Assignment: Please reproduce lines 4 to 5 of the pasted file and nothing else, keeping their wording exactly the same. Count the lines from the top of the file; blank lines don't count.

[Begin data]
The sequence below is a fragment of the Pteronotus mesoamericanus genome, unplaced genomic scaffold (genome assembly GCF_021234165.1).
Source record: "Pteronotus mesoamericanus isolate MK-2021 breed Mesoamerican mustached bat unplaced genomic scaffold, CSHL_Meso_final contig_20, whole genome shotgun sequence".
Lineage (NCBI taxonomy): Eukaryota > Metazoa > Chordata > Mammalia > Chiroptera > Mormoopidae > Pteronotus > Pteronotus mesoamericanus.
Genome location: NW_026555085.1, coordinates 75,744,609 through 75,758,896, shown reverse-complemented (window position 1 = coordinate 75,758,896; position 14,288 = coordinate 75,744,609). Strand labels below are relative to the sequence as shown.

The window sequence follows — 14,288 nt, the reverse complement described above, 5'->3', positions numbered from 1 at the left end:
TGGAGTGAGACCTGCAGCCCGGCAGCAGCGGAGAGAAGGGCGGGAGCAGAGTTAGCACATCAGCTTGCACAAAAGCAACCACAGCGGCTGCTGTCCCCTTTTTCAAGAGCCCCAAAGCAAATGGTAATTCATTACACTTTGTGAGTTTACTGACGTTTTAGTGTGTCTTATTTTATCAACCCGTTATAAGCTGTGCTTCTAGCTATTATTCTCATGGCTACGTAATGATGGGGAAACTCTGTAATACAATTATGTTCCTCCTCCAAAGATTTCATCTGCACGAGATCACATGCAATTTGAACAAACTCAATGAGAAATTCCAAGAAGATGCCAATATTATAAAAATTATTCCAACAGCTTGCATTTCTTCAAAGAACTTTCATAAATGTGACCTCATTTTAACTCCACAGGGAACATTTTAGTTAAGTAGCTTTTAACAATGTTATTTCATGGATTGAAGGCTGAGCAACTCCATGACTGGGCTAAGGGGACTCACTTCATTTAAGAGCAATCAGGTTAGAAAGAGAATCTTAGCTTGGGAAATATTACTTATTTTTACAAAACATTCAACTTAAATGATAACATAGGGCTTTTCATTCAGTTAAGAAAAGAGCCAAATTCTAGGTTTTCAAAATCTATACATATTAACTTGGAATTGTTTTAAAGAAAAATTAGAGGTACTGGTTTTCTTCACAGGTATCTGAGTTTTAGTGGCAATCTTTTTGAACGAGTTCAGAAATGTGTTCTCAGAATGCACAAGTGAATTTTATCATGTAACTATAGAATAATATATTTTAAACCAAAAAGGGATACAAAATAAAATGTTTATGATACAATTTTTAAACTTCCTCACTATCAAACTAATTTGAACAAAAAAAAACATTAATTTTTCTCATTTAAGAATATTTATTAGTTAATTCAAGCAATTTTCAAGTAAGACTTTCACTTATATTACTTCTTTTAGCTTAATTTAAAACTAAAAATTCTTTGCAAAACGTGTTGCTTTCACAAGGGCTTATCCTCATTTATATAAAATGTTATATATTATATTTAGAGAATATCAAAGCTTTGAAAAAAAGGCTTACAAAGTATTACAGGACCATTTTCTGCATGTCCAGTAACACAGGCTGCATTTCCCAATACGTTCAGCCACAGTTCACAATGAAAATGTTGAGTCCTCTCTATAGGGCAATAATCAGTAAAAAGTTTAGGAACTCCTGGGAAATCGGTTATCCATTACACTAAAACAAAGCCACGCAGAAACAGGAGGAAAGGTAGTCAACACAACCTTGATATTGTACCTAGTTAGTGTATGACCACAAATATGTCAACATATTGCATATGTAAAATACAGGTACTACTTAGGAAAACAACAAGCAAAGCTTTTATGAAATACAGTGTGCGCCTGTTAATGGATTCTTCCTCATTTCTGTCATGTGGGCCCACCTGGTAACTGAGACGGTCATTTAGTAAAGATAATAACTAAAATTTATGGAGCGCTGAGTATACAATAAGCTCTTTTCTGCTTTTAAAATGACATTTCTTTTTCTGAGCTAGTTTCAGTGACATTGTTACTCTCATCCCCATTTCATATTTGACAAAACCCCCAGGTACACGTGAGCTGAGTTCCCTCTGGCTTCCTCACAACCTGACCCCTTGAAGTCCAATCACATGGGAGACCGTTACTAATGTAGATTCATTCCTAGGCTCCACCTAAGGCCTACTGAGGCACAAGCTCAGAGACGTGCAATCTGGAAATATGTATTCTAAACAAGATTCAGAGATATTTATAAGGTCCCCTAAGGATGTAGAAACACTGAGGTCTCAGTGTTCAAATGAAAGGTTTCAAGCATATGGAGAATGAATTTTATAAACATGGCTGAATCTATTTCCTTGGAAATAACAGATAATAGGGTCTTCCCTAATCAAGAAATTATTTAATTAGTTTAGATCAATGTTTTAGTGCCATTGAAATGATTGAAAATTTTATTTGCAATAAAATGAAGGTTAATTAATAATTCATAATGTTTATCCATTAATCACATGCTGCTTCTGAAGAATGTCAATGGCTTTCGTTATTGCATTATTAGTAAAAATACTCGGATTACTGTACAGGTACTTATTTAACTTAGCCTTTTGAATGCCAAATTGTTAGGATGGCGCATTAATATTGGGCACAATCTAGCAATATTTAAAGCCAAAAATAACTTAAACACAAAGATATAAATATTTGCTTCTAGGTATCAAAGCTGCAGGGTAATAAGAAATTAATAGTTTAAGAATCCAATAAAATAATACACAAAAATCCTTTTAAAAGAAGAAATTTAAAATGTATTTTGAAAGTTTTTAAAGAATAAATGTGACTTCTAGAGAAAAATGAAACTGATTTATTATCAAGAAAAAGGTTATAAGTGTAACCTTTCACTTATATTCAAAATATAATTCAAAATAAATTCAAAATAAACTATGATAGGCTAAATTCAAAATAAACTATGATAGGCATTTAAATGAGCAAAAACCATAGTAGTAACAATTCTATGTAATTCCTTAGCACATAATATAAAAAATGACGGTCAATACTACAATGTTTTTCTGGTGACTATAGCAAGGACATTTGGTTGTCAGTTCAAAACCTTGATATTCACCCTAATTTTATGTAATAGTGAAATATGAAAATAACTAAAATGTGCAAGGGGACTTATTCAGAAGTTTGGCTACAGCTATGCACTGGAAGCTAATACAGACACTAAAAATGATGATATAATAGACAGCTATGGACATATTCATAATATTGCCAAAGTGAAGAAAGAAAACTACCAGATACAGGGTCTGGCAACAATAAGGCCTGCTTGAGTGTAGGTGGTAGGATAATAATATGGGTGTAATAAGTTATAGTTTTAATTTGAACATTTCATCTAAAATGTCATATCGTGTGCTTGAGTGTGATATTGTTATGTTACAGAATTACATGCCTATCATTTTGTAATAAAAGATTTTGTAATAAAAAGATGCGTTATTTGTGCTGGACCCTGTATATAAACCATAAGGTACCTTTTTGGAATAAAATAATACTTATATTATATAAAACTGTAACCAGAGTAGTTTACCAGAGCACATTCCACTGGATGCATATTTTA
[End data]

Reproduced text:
Genome location: NW_026555085.1, coordinates 75,744,609 through 75,758,896, shown reverse-complemented (window position 1 = coordinate 75,758,896; position 14,288 = coordinate 75,744,609). Strand labels below are relative to the sequence as shown.

The window sequence follows — 14,288 nt, the reverse complement described above, 5'->3', positions numbered from 1 at the left end: